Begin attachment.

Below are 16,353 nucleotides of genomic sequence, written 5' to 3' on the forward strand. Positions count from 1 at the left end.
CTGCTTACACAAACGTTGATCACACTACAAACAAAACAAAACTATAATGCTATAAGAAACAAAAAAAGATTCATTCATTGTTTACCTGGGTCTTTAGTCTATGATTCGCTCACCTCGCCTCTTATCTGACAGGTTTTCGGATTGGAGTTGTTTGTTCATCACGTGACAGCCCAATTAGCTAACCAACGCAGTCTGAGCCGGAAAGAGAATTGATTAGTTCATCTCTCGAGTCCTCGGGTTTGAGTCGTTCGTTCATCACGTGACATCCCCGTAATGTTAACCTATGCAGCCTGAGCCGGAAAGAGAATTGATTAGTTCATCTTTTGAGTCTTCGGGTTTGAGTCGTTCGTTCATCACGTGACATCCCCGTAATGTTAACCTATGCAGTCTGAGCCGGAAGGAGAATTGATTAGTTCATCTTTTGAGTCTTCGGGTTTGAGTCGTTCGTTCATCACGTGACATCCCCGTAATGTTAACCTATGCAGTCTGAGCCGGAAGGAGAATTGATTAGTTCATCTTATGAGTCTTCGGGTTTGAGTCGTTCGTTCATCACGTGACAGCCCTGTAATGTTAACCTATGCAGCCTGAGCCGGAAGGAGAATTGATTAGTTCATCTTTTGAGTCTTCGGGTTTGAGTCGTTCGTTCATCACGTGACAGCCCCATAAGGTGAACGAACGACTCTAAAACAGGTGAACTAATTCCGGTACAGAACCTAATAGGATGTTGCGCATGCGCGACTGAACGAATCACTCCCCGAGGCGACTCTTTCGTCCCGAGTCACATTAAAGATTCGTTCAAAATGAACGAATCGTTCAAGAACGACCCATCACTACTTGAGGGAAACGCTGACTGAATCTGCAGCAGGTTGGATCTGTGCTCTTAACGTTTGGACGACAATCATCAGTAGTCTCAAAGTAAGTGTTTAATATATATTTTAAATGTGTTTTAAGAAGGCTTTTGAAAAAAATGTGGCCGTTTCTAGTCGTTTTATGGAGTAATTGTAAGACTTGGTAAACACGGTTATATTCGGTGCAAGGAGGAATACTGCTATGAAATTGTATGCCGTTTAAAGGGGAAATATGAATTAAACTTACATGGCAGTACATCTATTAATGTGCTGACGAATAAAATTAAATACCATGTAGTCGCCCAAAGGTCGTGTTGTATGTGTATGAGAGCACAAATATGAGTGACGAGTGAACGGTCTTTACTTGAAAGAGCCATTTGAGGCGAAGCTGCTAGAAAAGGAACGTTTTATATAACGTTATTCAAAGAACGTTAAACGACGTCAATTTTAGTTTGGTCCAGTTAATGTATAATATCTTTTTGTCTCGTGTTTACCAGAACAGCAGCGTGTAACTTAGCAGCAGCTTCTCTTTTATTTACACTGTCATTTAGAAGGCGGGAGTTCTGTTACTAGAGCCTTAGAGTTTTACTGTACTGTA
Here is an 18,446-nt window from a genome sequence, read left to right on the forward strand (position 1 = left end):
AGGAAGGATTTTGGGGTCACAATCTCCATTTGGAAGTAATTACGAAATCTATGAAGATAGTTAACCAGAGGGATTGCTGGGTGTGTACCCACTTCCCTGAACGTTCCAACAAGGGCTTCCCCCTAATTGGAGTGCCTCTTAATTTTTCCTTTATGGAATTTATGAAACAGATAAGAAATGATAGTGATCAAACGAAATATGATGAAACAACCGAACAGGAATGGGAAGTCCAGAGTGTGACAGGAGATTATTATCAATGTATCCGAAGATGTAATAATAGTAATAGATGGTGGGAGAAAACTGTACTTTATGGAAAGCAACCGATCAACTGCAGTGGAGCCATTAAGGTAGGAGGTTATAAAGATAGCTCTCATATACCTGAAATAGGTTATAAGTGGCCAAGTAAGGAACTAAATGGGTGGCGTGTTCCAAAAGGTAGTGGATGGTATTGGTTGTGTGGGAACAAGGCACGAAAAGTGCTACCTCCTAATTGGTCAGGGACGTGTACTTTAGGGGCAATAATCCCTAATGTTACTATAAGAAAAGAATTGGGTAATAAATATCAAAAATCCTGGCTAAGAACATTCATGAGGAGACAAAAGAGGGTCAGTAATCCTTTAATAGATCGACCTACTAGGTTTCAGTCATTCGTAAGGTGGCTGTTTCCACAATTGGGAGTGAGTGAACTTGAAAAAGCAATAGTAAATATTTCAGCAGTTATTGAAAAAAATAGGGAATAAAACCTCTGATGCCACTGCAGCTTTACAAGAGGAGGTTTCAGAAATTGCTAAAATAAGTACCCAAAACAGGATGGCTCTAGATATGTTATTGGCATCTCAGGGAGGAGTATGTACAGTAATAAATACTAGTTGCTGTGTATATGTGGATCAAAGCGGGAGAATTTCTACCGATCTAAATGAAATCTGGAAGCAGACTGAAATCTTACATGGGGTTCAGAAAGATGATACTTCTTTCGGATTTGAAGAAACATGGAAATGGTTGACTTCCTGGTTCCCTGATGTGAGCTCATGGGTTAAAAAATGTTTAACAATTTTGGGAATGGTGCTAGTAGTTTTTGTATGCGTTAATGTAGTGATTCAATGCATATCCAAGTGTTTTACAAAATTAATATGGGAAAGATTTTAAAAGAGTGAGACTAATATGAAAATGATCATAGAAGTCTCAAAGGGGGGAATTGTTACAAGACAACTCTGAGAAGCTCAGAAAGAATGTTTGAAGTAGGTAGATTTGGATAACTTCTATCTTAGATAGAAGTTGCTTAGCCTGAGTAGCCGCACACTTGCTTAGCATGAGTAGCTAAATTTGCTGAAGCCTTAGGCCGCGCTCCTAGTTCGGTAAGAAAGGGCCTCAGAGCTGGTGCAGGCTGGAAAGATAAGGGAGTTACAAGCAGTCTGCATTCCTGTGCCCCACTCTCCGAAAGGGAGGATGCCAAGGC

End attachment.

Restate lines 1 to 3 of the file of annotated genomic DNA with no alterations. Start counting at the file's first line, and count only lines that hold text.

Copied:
Below are 16,353 nucleotides of genomic sequence, written 5' to 3' on the forward strand. Positions count from 1 at the left end.
CTGCTTACACAAACGTTGATCACACTACAAACAAAACAAAACTATAATGCTATAAGAAACAAAAAAAGATTCATTCATTGTTTACCTGGGTCTTTAGTCTATGATTCGCTCACCTCGCCTCTTATCTGACAGGTTTTCGGATTGGAGTTGTTTGTTCATCACGTGACAGCCCAATTAGCTAACCAACGCAGTCTGAGCCGGAAAGAGAATTGATTAGTTCATCTCTCGAGTCCTCGGGTTTGAGTCGTTCGTTCATCACGTGACATCCCCGTAATGTTAACCTATGCAGCCTGAGCCGGAAAGAGAATTGATTAGTTCATCTTTTGAGTCTTCGGGTTTGAGTCGTTCGTTCATCACGTGACATCCCCGTAATGTTAACCTATGCAGTCTGAGCCGGAAGGAGAATTGATTAGTTCATCTTTTGAGTCTTCGGGTTTGAGTCGTTCGTTCATCACGTGACATCCCCGTAATGTTAACCTATGCAGTCTGAGCCGGAAGGAGAATTGATTAGTTCATCTTATGAGTCTTCGGGTTTGAGTCGTTCGTTCATCACGTGACAGCCCTGTAATGTTAACCTATGCAGCCTGAGCCGGAAGGAGAATTGATTAGTTCATCTTTTGAGTCTTCGGGTTTGAGTCGTTCGTTCATCACGTGACAGCCCCATAAGGTGAACGAACGACTCTAAAACAGGTGAACTAATTCCGGTACAGAACCTAATAGGATGTTGCGCATGCGCGACTGAACGAATCACTCCCCGAGGCGACTCTTTCGTCCCGAGTCACATTAAAGATTCGTTCAAAATGAACGAATCGTTCAAGAACGACCCATCACTACTTGAGGGAAACGCTGACTGAATCTGCAGCAGGTTGGATCTGTGCTCTTAACGTTTGGACGACAATCATCAGTAGTCTCAAAGTAAGTGTTTAATATATATTTTAAATGTGTTTTAAGAAGGCTTTTGAAAAAAATGTGGCCGTTTCTAGTCGTTTTATGGAGTAATTGTAAGACTTGGTAAACACGGTTATATTCGGTGCAAGGAGGAATACTGCTATGAAATTGTATGCCGTTTAAAGGGGAAATATGAATTAAACTTACATGGCAGTACATCTATTAATGTGCTGACGAATAAAATTAAATACCATGTAGTCGCCCAAAGGTCGTGTTGTATGTGTATGAGAGCACAAATATGAGTGACGAGTGAACGGTCTTTACTTGAAAGAGCCATTTGAGGCGAAGCTGCTAGAAAAGGAACGTTTTATATAACGTTATTCAAAGAACGTTAAACGACGTCAATTTTAGTTTGGTCCAGTTAATGTATAATATCTTTTTGTCTCGTGTTTACCAGAACAGCAGCGTGTAACTTAGCAGCAGCTTCTCTTTTATTTACACTGTCATTTAGAAGGCGGGAGTTCTGTTACTAGAGCCTTAGAGTTTTACTGTACTGTA
Here is an 18,446-nt window from a genome sequence, read left to right on the forward strand (position 1 = left end):